DOI QR코드

DOI QR Code

The Impact of Customer's Party Size on Restaurant Revenue

패밀리 레스토랑에서 고객의 동반인원수가 수익에 미치는 영향에 관한 연구

  • Cho, Mee-Hee (Department of Food Service Management, Kyunghee University) ;
  • Lee, Kyung-Hee (Department of Food Service Management, Kyunghee University)
  • 조미희 (경희대학교 외식경영학과) ;
  • 이경희 (경희대학교 외식경영학과)
  • Received : 2011.10.13
  • Accepted : 2011.12.12
  • Published : 2011.12.30

Abstract

Restaurant managers seeking to maximize revenue should look carefully at how long their tables are occupied and how much the average diner spends. This study examined the effect of the customer's party size on restaurant revenue. The dining periods were divided into 2 types (lunch vs. dinner/weekdays vs. weekends), which were combined to show the average spending per minute (SPM), to determine if the dining periods have measurable effects on the dining duration and average bill. The results show that the dining duration for dinner was much longer than that for lunch and there was no significant difference in dining duration between weekdays and weekends. On the other hand, customers in larger parties at lunch time had a higher SPM than those in smaller parties. A larger customer party size was associated with a longer dining duration for dinner and on weekdays. During all operating periods (lunch, dinner, weekdays, weekends), the party size had a significantly positive effect on the mean spending per minute. For restaurant managers, these findings suggest opportunities to increase revenue and adopt revenue management strategies.

References

  1. Chang MH, Kim DC. 2006. Development for the maximization of family restaurant revenue. Korea J. of Tourism Research, 20(1):51-66
  2. Cho MH, Lee KH. 2010. Measuring expected meal duration for restaurant revenue management. J. East Asian Soc Dietary Life, 19(2):278-286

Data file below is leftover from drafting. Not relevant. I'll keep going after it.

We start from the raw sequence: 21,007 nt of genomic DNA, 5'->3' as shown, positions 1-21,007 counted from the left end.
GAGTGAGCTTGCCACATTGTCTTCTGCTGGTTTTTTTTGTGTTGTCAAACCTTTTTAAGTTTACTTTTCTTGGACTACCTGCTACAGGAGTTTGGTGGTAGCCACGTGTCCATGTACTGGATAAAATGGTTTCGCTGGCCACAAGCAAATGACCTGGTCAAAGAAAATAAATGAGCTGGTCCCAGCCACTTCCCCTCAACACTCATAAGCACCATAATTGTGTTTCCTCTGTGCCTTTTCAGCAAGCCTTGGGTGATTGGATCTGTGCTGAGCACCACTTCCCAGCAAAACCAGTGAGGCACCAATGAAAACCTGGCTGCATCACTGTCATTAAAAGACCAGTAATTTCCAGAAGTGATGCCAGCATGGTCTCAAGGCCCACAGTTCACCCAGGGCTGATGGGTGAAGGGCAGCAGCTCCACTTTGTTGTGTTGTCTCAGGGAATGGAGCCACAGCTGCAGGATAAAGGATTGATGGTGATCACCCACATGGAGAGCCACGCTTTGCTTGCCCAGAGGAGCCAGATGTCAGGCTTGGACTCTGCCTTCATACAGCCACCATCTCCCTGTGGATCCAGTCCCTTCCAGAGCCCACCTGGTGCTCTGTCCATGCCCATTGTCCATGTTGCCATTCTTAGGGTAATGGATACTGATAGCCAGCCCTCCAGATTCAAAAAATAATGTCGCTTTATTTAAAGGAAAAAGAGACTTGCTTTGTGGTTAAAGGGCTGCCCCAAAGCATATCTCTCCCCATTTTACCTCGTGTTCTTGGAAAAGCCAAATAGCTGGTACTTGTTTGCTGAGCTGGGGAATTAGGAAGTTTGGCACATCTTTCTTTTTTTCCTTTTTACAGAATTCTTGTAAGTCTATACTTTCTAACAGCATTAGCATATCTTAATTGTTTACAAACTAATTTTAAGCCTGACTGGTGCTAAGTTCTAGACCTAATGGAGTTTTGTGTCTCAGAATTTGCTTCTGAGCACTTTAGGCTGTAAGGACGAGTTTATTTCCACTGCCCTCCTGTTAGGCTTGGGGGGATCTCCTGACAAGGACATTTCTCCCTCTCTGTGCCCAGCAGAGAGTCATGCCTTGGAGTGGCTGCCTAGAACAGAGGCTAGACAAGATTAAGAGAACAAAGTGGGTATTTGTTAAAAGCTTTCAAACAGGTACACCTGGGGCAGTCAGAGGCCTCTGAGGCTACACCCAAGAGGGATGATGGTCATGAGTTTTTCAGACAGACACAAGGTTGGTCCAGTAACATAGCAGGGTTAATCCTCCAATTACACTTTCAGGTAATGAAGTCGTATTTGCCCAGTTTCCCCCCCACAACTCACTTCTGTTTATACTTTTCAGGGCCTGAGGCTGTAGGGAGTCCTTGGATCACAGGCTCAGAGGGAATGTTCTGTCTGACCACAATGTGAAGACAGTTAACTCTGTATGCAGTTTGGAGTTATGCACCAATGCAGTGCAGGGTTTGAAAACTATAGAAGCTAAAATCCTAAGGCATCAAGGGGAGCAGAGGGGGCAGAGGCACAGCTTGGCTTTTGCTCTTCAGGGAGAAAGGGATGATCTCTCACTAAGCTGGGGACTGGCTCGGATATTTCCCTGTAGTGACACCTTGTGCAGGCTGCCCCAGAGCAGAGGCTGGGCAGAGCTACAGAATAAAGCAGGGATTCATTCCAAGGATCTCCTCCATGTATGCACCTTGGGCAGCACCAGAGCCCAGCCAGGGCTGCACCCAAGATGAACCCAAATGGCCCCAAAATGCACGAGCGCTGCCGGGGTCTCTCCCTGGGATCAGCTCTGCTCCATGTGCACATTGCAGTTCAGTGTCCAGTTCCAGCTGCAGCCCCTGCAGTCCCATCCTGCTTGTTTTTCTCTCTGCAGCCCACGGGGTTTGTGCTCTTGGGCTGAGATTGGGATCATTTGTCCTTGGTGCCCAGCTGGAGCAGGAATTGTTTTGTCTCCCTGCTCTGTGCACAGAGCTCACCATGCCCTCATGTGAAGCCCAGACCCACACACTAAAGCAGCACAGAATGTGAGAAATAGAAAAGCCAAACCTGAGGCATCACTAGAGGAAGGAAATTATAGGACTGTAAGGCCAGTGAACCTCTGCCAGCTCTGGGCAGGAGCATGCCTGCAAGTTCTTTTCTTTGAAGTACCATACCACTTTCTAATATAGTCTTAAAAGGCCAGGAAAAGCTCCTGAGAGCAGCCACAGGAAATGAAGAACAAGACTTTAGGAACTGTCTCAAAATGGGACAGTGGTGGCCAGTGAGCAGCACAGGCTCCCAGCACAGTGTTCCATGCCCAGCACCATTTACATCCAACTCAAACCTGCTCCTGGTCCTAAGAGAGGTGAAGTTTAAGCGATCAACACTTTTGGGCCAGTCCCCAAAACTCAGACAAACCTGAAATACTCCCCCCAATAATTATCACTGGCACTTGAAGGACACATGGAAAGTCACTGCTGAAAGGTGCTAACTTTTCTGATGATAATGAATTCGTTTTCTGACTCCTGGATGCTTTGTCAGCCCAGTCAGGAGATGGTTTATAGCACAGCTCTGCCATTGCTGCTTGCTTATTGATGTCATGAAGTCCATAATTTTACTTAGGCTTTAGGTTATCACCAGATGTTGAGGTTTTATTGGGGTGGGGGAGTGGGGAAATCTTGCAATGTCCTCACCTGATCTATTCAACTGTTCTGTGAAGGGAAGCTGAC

3. Goldman P, Freling R, Pak K, Piersma N. 2002. Models and techniques for hotel revenue management using a rolling horizon. J. of Revenue & Pricing Managemen, 1(3):207- 219 https://doi.org/10.1057/palgrave.rpm.5170025
  4. Kimes SE. 1999. Implementing restaurant revenue management. Cornell Hotel & Restaurant Administration Quarterly, 40(3):16-21
  5. Kimes SE. 2004. Restaurant revenue management: Implementation at Chevys Arrowhead. Cornell Hotel & Restaurant Administration Quarterly, 45(1):52-67 https://doi.org/10.1177/0010880403260107
  6. Kimes SE, Chase RB, Choi P, Lee Y, Ngonzi EN. 1998. Restaurant revenue management: Applying yield management to the restaurant industry. Cornell Hotel & Restaurant Administration Quarterly, 39(3):32-39
  7. Kimes SE, Robson SKA. 2004. The impact of restaurant table characteristics on meal duration and spending. Cornell Hotel & Restaurant Administration Quarterly, 45(4):333- 346 https://doi.org/10.1177/0010880404270063
  8. Lovelock CH. 1992. Strategies for managing capacity constrained service organization: Marketing, operation, and human resources, 2nd ed., New Jersey: Prentice Hall, pp 154-168
  9. Ng LC, Wirtz J, Lee KS. 1999. The strategic role of unused service capacity. International Journal of Service Industry Management, 10(2):211-238 https://doi.org/10.1108/09564239910264352
  10. Sill B. 2000. Capacity management: Engineering the balance between customer satisfaction, employee satisfaction and company profit. The Consults, (second quarter):72-81
  11. Smith B, Leimkuhler J, Darrow R. 1992. Yield management at American airlines. Interfaces, 22(1):8-31 https://doi.org/10.1287/inte.22.1.8